Confusion about the image resolution in digital photography

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There are many terms, factors and issues that are confusing in digital images, but surely Surely the one which causes the most trouble is pixels per inch.

First of all, we should clarify the abbreviation that is usually given to this feature of the digital image. “Pixels per inch” is abbreviated with the acronym PPI. What is wrong is to call it DPI, because this means Dots Per Inch, and refers to the resolution of a printer.

PPI is commonly thought to determine the quality of the image, so if you have a picture at 300 PPI it will have more quality than the another at 72 PPI, but this is not true. What really determines the quality or resolution of a digital image is its size, equaling width x height measured in pixels. For example, a photo of 2000 x 3000 pixels (Such as the one obtained from a 6 megapixel camera). This picture can be set at 72 PPI, 150 PPI or 300 PPI and quality would be exactly the same. So ... What does PPI determine? As the name suggests, the PPI are the pixels that are included in every inch, but when you print the image. Returning to our picture of 2000 x 3000 pixels, if it is printed at 100 PPI means that every inch printed will have 100 pixels. That means the resulting picture will be 30 inches long (76.2 cm). If instead we print the photo at 300 PPI, it will be 10 inches long (25.4 cm). At 300 PPI the details of the photo would look better, but the picture will be smaller.
The resolution (PPI) is a feature of the image that can be changed as often as you want with an image editing program and it wouldn’t lose any quality (as long as we don’t save the photo in a compressed format). Keep in mind that PPI is only a mathematical ratio that indicates how to group the pixels of the image.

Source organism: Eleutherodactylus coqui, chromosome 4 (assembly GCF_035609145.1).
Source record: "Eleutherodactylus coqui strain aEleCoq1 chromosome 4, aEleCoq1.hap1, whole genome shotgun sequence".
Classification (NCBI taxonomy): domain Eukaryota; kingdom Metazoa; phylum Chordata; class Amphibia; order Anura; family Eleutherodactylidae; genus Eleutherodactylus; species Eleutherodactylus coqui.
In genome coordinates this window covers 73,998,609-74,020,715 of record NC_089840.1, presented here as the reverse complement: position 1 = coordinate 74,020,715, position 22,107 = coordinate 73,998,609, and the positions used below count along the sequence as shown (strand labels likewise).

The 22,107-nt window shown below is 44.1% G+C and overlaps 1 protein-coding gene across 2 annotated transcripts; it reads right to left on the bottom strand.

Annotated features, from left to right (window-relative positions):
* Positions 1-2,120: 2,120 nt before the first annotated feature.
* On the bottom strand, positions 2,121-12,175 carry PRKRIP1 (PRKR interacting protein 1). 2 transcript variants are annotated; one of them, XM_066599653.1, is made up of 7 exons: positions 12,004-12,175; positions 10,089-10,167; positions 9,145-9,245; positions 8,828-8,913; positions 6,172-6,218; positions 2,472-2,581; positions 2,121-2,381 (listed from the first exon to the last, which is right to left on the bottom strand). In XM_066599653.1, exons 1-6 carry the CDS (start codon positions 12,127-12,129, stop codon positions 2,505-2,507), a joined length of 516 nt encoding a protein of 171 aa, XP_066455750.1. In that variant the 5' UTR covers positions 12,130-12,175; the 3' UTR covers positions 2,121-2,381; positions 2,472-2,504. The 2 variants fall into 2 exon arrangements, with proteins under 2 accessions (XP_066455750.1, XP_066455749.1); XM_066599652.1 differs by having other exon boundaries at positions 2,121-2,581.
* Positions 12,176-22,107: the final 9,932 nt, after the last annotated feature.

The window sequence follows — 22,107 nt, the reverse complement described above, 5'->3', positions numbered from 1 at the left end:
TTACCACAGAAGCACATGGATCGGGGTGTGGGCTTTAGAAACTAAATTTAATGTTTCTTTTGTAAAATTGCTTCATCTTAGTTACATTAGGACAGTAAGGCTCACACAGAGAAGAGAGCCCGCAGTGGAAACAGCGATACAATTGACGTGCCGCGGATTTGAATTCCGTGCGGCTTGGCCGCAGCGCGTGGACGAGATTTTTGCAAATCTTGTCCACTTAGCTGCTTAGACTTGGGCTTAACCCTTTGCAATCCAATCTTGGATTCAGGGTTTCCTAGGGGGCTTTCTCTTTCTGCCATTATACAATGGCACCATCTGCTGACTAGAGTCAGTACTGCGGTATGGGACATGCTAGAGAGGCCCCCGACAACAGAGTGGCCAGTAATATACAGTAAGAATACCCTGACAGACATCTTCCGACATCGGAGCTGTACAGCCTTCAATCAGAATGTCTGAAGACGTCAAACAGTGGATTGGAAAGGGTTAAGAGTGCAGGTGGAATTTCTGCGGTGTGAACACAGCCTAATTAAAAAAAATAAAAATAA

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Be careful: Some programs such as Photoshop, by default, are set to automatically resize the image when you change the resolution setting PPI to maintain the same print size after the change: it adds more pixels (invented) when we increase the image resolution, or eliminates part of them if we reduce the resolution.

And what resolution (PPI) is good enough to get good printing quality, that is, photo quality? This depends on the technology we use for printing. In lambda prints (photochemical, found in present day photo labs), to have the photo in 220 PPI would be enough. In a good inkjet printer, we would need about 240 PPI. And offset printing normally requires 300 PPI (Although it is a technology that does not reach the same quality as ink jet).
What about viewing the photos on a monitor or uploading them to the internet? There would not be any difference at all. As long as we do not change the physical size (width to height) of the photo, the resolution (PPI) will not have any influence at all on the quality of the picture on a screen or on the Internet. We can put it at 72, 300, 15 or 1200 PPI, and it will look exactly the same.
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Thus, the concept of "resolution " is always linked to the size or format in which the image is displayed. An image can be printed with 300PPI on paper with 15x25 cm and it will have good photo quality. However, the same image could be printed as large as to cover a building if done with a resolution as low as 10 PPI, but obviously it would not have good photo quality (and it wouldn not be necessary becase these print sizes are watched from afar).

Finally, we will explain what are the DPI or dots per inch are, and what is the difference between them and the pixels per inch or PPI. The DPI, as we mentioned earlier, indicate the resolution at which a printer prints. What an inkjet printer does is generate a multitude of small dots of color which combine to create the printed image. An image will have more or less resolution depending on how many dots the printer is able to squeeze in an inch. The photo is generally considered to have good quality when the printer reaches 1440 or more dots per inch(DPI). No images class present in patternizer
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